It is unusual for a consumer filing for reorganization under the bankruptcy code to resort to Chapter 11. There is a good reason for this. Chapter 13, involved as it may be with the accounting for property and making monthly payments to a Chapter 13 trustee, is not nearly as convoluted and costly as a Chapter 11.
Michael Vick and Wayne Newton, among many others, filed Chapter 11 for one simple reason. They had too much debt to qualify for Chapter 13.
Chapter 13 is defined as an “Adjustment of Debts for Individuals with Regular Income.” Both Michael Vick and Wayne Newton were individuals; both presumably had regular income at some point. But in order to qualify for Chapter 13, a debtor’s secured debt may not exceed $1,149,525 nor may unsecured debt exceed $383,175 (as of the date of this writing). If a debtor needs to reorganize in bankruptcy, and their debts exceed either of those limits, then the only “game in town” left for the debtor is Chapter 11. Few individuals elect to go the Chapter 11 route due to the plethora of additional challenges involved.
First of all, the filing fee just to walk into court and hand them your petition is currently $1,717. This, of course, does not include fees for attorneys, appraisers, accountants, real estate agents, and other professionals which will often have to be involved to develop a successful Chapter 11 case. The debtor must file a Disclosure Statement pursuant to a Plan of Reorganization, both of which documents are much more detailed and complicated than that required by Chapter 13.
In addition, there is a quarterly fee that must be paid to the Executive Office of the United States Trustee (UST) for the privilege of having the UST examine and critique every detail of the case. Part of this examination includes the UST review of the monthly reports that must be filed in the case as directed by the Operating Instructions and Reporting Requirements (OIRR) issued by the UST, which are about 3/8” thick. The OIRR includes such directions as the requirement to close out all bank accounts and reopen them as new accounts with your bankruptcy information noted on the checks.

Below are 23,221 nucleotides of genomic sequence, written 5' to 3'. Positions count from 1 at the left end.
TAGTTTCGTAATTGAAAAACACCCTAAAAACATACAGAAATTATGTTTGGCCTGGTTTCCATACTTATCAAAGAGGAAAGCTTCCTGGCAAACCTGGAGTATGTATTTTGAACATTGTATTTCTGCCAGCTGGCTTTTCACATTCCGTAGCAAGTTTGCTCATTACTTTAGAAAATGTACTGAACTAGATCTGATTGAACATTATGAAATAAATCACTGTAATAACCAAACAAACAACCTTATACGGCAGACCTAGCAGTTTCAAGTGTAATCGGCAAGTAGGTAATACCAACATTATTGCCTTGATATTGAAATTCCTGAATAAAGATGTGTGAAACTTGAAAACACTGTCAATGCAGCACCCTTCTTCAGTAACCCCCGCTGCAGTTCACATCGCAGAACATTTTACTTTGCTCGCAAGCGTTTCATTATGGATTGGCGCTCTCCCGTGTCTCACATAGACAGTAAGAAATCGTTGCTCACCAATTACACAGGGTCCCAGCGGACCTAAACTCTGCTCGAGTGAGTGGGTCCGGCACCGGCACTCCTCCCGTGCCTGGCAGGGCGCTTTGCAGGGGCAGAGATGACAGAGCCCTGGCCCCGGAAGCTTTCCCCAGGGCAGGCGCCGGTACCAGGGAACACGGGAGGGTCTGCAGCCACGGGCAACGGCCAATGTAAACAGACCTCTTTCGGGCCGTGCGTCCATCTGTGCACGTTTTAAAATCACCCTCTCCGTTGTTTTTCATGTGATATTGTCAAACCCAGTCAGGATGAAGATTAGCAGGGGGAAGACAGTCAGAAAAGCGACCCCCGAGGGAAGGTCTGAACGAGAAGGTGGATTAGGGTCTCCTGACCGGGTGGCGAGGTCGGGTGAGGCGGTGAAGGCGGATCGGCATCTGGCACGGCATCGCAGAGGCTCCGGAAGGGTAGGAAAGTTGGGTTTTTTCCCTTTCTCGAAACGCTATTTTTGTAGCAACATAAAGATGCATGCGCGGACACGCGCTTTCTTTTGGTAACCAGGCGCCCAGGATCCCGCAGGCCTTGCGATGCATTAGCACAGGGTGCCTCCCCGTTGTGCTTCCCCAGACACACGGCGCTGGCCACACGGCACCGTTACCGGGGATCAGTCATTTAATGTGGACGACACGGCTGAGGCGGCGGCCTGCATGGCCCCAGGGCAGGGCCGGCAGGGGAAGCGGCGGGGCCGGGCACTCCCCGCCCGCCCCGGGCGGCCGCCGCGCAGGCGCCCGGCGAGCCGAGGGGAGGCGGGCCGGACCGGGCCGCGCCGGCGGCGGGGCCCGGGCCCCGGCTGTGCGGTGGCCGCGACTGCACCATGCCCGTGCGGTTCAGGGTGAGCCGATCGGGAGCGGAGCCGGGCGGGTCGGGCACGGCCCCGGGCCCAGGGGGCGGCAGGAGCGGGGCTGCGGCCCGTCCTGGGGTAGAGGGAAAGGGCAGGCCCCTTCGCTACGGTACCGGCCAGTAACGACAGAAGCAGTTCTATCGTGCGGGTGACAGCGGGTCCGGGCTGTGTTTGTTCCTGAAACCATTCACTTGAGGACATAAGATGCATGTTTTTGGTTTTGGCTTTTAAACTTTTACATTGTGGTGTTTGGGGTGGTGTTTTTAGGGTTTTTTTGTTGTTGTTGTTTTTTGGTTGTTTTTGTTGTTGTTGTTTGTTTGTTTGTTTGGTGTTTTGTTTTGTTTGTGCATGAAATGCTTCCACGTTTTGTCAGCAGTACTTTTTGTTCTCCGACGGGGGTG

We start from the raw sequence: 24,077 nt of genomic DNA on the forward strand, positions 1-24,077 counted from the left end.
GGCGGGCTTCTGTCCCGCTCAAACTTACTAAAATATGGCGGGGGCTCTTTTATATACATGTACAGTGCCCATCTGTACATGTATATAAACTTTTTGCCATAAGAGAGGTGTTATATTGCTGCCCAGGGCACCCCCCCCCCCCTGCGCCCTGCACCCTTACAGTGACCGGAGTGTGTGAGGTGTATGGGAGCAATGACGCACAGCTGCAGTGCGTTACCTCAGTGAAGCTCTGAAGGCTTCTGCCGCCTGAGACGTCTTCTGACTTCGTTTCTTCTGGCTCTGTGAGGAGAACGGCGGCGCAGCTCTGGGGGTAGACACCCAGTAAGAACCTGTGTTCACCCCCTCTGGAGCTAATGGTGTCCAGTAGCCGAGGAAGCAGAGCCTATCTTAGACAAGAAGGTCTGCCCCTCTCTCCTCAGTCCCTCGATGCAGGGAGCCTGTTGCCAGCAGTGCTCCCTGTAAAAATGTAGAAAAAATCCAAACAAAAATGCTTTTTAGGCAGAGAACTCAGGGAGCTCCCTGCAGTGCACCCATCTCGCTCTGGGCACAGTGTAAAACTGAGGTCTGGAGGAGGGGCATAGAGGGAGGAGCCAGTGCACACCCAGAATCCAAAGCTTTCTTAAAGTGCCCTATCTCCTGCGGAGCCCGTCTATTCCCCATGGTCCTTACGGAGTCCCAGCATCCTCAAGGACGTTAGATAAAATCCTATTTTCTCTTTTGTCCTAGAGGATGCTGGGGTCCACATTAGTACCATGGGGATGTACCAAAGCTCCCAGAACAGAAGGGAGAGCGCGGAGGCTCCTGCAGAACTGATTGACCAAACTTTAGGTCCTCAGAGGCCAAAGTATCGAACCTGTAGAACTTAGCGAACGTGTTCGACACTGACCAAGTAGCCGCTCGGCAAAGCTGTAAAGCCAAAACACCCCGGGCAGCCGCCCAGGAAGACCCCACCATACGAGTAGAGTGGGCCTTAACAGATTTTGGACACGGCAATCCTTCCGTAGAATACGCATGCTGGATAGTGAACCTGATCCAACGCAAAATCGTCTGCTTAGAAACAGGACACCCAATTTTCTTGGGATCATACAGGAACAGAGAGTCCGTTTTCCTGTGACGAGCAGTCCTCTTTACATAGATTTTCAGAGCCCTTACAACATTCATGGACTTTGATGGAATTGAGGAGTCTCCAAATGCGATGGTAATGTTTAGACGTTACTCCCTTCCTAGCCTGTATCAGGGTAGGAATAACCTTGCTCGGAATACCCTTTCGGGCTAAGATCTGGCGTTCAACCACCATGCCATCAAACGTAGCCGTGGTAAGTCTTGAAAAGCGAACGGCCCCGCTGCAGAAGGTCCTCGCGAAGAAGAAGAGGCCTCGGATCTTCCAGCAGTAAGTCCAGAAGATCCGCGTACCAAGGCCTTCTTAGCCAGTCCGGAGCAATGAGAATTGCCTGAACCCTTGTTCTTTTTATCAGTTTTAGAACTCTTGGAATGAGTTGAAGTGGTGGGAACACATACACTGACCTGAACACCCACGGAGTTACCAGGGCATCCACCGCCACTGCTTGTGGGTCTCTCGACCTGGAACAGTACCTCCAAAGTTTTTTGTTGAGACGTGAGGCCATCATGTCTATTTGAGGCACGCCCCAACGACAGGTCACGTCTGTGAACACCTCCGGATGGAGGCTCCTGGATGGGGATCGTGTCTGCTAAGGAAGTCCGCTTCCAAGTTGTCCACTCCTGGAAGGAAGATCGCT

Other features of Chapter 11 include the need to immediately file for what are called “first day orders” so that the attorney for the debtor can be approved as counsel to the debtor and in some cases just to get the right to use the money the debtor already has in the bank for ongoing operations (called “cash collateral orders”) depending on the debtor’s debt configuration. Additionally, debtors must solicit approval from the creditors who literally get a ballot to vote on the debtor’s plan.
However, it is not all “doom and gloom.” There are many advantages to Chapter 11 which one does not find in the others chapters. One is that the debtor becomes what is called a “debtor-in-possession” (DIP), which means that no trustee is appointed to administer the case. While the UST certainly has an oversight function, as long as the debtor is honest and competent, then the debtor gets to retain control over the operation. If the DIP is either not honest or competent, then the DIP runs the risk of a Chapter 11 trustee being appointed to take control of everything.
One also finds more flexibility, generally, in Chapter 11. While the OIRR is the template for how the DIP must operate, if common sense dictates that some other approach should be taken, then the court will often allow it, sometimes with the agreement of the UST, and sometimes not.
Chapter 11 is rarely anyone’s first choice when considering a bankruptcy filing to obtain protection from one’s creditors but sometimes it is the best if not the only choice. Our office has handled a number of such cases successfully, but they are always a challenge and require the greatest of attention to detail. Many seasoned consumer bankruptcy professionals will not attempt to navigate the choppy waters of Chapter 11, and for good reason.